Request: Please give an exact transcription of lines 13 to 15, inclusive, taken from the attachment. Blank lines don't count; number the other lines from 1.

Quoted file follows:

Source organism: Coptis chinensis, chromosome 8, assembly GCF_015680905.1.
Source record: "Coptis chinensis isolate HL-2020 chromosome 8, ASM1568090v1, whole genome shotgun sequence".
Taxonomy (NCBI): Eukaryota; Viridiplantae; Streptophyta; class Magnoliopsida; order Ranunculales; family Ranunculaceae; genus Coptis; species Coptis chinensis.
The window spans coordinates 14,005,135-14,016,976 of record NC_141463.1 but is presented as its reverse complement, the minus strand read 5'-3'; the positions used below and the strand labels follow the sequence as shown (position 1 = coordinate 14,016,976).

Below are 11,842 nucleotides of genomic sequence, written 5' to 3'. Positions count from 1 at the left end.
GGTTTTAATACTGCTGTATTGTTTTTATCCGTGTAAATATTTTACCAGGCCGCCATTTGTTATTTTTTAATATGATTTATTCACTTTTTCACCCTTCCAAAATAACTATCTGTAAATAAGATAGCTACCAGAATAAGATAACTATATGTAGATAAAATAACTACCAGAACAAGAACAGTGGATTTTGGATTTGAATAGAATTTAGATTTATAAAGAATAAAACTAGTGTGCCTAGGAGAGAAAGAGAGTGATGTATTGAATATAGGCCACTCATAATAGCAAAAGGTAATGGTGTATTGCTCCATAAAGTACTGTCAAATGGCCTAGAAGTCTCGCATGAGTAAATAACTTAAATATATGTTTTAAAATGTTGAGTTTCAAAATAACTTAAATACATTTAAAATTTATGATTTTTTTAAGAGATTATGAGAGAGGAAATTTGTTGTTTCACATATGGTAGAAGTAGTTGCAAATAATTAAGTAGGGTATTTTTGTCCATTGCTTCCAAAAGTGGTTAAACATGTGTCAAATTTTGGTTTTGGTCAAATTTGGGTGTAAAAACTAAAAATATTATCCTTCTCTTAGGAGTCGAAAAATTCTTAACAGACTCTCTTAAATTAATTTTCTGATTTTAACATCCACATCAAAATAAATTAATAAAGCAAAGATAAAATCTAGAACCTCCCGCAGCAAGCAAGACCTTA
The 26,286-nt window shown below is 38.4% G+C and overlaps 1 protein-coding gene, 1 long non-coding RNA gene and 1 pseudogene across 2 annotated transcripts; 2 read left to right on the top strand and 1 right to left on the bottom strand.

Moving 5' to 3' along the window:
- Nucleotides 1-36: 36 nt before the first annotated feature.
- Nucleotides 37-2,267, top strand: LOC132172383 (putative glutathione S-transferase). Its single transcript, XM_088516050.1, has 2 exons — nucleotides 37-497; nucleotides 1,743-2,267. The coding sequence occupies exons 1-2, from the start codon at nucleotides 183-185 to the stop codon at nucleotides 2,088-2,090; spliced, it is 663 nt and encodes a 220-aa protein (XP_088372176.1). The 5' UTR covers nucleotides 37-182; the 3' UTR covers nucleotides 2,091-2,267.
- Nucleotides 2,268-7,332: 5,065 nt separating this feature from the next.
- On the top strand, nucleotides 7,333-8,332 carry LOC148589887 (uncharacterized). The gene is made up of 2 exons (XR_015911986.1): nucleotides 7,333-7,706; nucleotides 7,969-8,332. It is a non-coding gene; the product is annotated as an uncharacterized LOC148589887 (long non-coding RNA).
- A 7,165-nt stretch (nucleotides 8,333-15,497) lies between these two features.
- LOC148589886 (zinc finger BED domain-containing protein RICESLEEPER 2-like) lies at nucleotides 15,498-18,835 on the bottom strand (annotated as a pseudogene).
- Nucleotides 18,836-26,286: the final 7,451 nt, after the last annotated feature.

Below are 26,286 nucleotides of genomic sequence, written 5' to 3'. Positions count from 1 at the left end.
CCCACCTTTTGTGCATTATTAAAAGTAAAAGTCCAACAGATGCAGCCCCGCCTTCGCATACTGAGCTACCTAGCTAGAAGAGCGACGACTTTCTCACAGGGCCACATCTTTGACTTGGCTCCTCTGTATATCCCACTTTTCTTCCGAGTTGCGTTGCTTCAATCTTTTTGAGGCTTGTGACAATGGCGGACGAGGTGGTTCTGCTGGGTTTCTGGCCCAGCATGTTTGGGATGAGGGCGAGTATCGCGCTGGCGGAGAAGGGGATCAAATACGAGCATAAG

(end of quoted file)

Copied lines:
- A 7,165-nt stretch (nucleotides 8,333-15,497) lies between these two features.
- LOC148589886 (zinc finger BED domain-containing protein RICESLEEPER 2-like) lies at nucleotides 15,498-18,835 on the bottom strand (annotated as a pseudogene).
- Nucleotides 18,836-26,286: the final 7,451 nt, after the last annotated feature.